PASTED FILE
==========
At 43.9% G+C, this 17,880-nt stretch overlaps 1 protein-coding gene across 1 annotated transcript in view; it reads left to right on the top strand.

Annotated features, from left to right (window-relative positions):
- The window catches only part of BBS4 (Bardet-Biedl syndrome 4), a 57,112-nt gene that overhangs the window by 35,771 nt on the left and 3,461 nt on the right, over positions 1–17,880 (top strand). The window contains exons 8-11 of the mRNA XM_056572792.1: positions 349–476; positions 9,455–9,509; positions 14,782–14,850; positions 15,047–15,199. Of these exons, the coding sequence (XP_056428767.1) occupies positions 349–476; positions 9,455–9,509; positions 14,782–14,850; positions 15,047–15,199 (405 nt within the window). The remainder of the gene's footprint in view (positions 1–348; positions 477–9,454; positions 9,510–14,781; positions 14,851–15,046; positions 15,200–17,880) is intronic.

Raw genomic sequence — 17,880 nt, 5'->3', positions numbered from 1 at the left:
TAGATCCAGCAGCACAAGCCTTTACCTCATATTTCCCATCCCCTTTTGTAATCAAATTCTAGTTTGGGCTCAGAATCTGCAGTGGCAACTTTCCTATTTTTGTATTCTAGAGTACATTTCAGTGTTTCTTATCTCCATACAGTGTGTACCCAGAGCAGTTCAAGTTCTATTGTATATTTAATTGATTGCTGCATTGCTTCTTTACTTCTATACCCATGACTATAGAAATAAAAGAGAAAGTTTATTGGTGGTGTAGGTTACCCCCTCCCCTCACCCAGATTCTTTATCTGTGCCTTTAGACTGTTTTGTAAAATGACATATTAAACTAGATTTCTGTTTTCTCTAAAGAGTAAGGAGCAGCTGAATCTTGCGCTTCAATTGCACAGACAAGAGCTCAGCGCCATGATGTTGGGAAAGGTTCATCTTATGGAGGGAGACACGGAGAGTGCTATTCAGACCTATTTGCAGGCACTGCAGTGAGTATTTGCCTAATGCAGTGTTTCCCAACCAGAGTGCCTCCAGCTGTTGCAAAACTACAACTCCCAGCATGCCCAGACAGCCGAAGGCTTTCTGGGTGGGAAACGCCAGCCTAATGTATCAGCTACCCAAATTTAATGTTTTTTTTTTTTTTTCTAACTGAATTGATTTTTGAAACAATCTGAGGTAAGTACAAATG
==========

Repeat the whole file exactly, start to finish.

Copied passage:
At 43.9% G+C, this 17,880-nt stretch overlaps 1 protein-coding gene across 1 annotated transcript in view; it reads left to right on the top strand.

Annotated features, from left to right (window-relative positions):
- The window catches only part of BBS4 (Bardet-Biedl syndrome 4), a 57,112-nt gene that overhangs the window by 35,771 nt on the left and 3,461 nt on the right, over positions 1–17,880 (top strand). The window contains exons 8-11 of the mRNA XM_056572792.1: positions 349–476; positions 9,455–9,509; positions 14,782–14,850; positions 15,047–15,199. Of these exons, the coding sequence (XP_056428767.1) occupies positions 349–476; positions 9,455–9,509; positions 14,782–14,850; positions 15,047–15,199 (405 nt within the window). The remainder of the gene's footprint in view (positions 1–348; positions 477–9,454; positions 9,510–14,781; positions 14,851–15,046; positions 15,200–17,880) is intronic.

Raw genomic sequence — 17,880 nt, 5'->3', positions numbered from 1 at the left:
TAGATCCAGCAGCACAAGCCTTTACCTCATATTTCCCATCCCCTTTTGTAATCAAATTCTAGTTTGGGCTCAGAATCTGCAGTGGCAACTTTCCTATTTTTGTATTCTAGAGTACATTTCAGTGTTTCTTATCTCCATACAGTGTGTACCCAGAGCAGTTCAAGTTCTATTGTATATTTAATTGATTGCTGCATTGCTTCTTTACTTCTATACCCATGACTATAGAAATAAAAGAGAAAGTTTATTGGTGGTGTAGGTTACCCCCTCCCCTCACCCAGATTCTTTATCTGTGCCTTTAGACTGTTTTGTAAAATGACATATTAAACTAGATTTCTGTTTTCTCTAAAGAGTAAGGAGCAGCTGAATCTTGCGCTTCAATTGCACAGACAAGAGCTCAGCGCCATGATGTTGGGAAAGGTTCATCTTATGGAGGGAGACACGGAGAGTGCTATTCAGACCTATTTGCAGGCACTGCAGTGAGTATTTGCCTAATGCAGTGTTTCCCAACCAGAGTGCCTCCAGCTGTTGCAAAACTACAACTCCCAGCATGCCCAGACAGCCGAAGGCTTTCTGGGTGGGAAACGCCAGCCTAATGTATCAGCTACCCAAATTTAATGTTTTTTTTTTTTTTTCTAACTGAATTGATTTTTGAAACAATCTGAGGTAAGTACAAATG